Welcome to the Bend the Curve blog series on Techstars.com! We are excited to share with you the newest book for entrepreneurs, Bend the Curve, authored by Andrew Razeghi. (More about Andrew below.) In this handbook for entrepreneurs, Andrew has tirelessly captured the brilliance and insights of over a dozen of our most sought-after mentors. Everyone from first-time entrepreneurs to seasoned veterans will find useful, practical advice from other founders that you can use on your journey.
Over the next couple of weeks, we will continue to release short excerpts from the book including stories of entrepreneur success and failure. Today, read about Creating and Hiring for Culture and the story of Giveforward. Check it out and come back next week for the next post!
Bend the Curve
Chapter Three excerpt: Creating and Hiring for Culture
In this chapter, we’ll talk about:
- Where company cultures comes from.
- How to create a culture of innovation.
- How to hire for the culture you want to create.
- How to sustain that culture as you grow.
In the early days, when you are cash-strapped and unable to pay competitive salaries, you really have only two tools to attract the best talent: equity and culture. People join start- ups for different reasons, but among them is a very personal feeling that they “fit in.” They believe in the mission that the company is on, the product the company sells, and perhaps most importantly the culture that the company has created. As a founder, you are not only competing with the competitors in your category, you are competing for talent. Don’t wait to work on culture. It’s never too early to start thinking about it and, more importantly, to start living it.
Several years ago, when I first met Desiree Vargas-Wrigley and Ethan Austin, co-founders of the crowdfunding platform Giveforward (a Techstars company), I was taken aback by their commitment to culture. They had come to my office to pitch me as investor in their seed round. I loved the problem they were out to solve and I loved their business model, but what struck me most was a comment Ethan made after their pitch.
He said they were really serious about their culture and went on to explain their values. As much as he was engaged during the pitch, he physically lit up when he spoke about culture and leadership. This typically would come as no surprise. Culture is a big deal. Many companies talk about culture. Founders believe in it. People know it is important. But what struck me about Ethan’s enthusiasm for culture was the simple fact that, at that time and in that moment, Giveforward had one employee. One. And she had just recently become a salaried employee after working for 18 months as an unpaid intern. Ethan spoke about culture not as if they had one employee but as if they had one thousand employees. I invested.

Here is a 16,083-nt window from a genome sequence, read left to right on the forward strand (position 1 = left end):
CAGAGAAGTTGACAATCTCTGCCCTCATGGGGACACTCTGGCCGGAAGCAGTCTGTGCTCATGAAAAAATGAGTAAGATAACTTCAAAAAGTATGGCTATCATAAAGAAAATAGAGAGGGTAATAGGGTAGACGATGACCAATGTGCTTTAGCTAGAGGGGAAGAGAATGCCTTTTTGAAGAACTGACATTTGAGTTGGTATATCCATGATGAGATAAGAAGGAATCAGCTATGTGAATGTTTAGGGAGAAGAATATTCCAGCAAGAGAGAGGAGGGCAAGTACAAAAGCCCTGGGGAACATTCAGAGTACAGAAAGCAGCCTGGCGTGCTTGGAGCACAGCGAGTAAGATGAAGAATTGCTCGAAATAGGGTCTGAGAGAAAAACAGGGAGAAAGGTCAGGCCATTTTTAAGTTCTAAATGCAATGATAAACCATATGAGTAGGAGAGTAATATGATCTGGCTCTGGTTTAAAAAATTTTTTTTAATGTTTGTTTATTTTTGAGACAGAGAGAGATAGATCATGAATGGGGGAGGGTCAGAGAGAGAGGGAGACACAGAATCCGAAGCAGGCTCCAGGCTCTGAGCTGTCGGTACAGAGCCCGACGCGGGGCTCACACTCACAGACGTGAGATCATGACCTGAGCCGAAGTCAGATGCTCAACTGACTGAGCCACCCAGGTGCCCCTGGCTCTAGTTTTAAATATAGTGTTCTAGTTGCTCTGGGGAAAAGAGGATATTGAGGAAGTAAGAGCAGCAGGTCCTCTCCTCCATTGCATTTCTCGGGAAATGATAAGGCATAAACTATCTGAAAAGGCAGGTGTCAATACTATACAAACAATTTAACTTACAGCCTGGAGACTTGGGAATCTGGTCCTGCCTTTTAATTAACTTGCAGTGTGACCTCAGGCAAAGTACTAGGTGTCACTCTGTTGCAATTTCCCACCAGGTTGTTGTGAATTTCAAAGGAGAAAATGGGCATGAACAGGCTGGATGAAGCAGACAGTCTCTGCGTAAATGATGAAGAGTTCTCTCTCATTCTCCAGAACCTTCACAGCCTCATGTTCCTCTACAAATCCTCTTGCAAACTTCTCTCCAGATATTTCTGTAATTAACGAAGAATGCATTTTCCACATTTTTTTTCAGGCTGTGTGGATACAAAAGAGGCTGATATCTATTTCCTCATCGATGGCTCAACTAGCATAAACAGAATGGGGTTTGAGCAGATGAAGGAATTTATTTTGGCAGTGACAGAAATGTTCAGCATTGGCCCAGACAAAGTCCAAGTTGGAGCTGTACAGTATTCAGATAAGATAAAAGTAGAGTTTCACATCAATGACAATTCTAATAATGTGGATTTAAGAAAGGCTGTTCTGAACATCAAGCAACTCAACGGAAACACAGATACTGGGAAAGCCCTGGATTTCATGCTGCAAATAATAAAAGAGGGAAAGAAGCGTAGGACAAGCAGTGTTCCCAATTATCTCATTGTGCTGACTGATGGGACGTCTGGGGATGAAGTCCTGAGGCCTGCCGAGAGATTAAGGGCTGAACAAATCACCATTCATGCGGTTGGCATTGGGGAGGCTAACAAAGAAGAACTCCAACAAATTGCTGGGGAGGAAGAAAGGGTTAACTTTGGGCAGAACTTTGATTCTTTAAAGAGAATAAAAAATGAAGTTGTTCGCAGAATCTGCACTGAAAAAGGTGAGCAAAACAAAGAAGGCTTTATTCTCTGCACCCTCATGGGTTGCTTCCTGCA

Today, Giveforward is the leading crowdfunding site for medical expenses. They employ 29 people and have a Net Promoter Score (NPS) that rivals Amazon, Apple, Harley- Davidson, and Zappos. NPS, a measure of customer loyalty, is a direct reflection of a company’s culture. Essentially, a company’s NPS is the difference between those customers who enthusiastically recommend the company (promoters) and those unhappy customers who enthusiastically detest the company (detractors). The average company has a Net Promoter Score in the 5 to 10 percent range (meaning they’re barely breaking even, on a net basis, between the customers that love them and those that hate them). Many firms (and entire industries for that matter) have negative Net Promoter Scores (you know who they are).
In contrast, Giveforward’s Net Promoter Score is 80! Eighty! Based on analysis by Bain, companies that achieve long-term profitable growth have Net Promoter Scores two times higher than the average company and grow at twice the rate of their competitors. All those who poke fun at culture as a flavor-of-the-month initiative, do so at your own peril. Culture matters, a lot.
I liked that. Give me more. To order the book: http://bendthecurve.co/
About the Author
Andrew Razeghi is an educator, author, speaker, consultant and angel investor. He is a limited partner in Techstars and integrally involved in the Chicago program. Andrew is a lecturer at the Kellogg School of Management at Northwestern University and is also founder & managing director of StrategyLab, Inc., a growth strategy & innovation consulting group.
Andrew is a contributor on the topic of innovation for a series of shows on The Travel Channel and is the author of several books including The Future of Innovation, The Upside of Down: Innovation through Recessions, and The Riddle: Where Ideas Come From and How to Have Better Ones. The Riddle was chosen by Fast Company as one of its “Smart Books.” You can reach Andrew by email at email@example.com or follow him on twitter @andrewrazeghi.